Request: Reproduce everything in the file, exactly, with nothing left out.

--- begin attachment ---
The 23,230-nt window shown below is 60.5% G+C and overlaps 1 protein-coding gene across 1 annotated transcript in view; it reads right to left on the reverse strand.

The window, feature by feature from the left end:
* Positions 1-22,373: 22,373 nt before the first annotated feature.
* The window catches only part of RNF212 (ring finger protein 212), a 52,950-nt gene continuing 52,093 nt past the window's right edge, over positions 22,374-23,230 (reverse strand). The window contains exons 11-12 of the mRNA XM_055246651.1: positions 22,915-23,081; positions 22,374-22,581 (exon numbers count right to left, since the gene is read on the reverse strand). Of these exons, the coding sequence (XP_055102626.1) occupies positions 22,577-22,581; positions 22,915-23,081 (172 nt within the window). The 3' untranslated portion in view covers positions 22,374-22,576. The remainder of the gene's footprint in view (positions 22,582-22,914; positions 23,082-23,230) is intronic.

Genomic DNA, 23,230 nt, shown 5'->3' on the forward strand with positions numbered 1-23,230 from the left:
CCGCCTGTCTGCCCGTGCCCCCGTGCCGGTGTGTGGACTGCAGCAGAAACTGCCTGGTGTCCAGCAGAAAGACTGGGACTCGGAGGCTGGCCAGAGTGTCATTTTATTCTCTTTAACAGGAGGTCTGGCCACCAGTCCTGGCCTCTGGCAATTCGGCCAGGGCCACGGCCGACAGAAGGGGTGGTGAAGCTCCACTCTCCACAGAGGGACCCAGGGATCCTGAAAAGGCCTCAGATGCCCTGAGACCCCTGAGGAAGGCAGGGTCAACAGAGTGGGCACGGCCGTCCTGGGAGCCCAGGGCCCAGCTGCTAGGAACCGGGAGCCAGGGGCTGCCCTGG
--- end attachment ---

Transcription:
The 23,230-nt window shown below is 60.5% G+C and overlaps 1 protein-coding gene across 1 annotated transcript in view; it reads right to left on the reverse strand.

The window, feature by feature from the left end:
* Positions 1-22,373: 22,373 nt before the first annotated feature.
* The window catches only part of RNF212 (ring finger protein 212), a 52,950-nt gene continuing 52,093 nt past the window's right edge, over positions 22,374-23,230 (reverse strand). The window contains exons 11-12 of the mRNA XM_055246651.1: positions 22,915-23,081; positions 22,374-22,581 (exon numbers count right to left, since the gene is read on the reverse strand). Of these exons, the coding sequence (XP_055102626.1) occupies positions 22,577-22,581; positions 22,915-23,081 (172 nt within the window). The 3' untranslated portion in view covers positions 22,374-22,576. The remainder of the gene's footprint in view (positions 22,582-22,914; positions 23,082-23,230) is intronic.

Genomic DNA, 23,230 nt, shown 5'->3' on the forward strand with positions numbered 1-23,230 from the left:
CCGCCTGTCTGCCCGTGCCCCCGTGCCGGTGTGTGGACTGCAGCAGAAACTGCCTGGTGTCCAGCAGAAAGACTGGGACTCGGAGGCTGGCCAGAGTGTCATTTTATTCTCTTTAACAGGAGGTCTGGCCACCAGTCCTGGCCTCTGGCAATTCGGCCAGGGCCACGGCCGACAGAAGGGGTGGTGAAGCTCCACTCTCCACAGAGGGACCCAGGGATCCTGAAAAGGCCTCAGATGCCCTGAGACCCCTGAGGAAGGCAGGGTCAACAGAGTGGGCACGGCCGTCCTGGGAGCCCAGGGCCCAGCTGCTAGGAACCGGGAGCCAGGGGCTGCCCTGG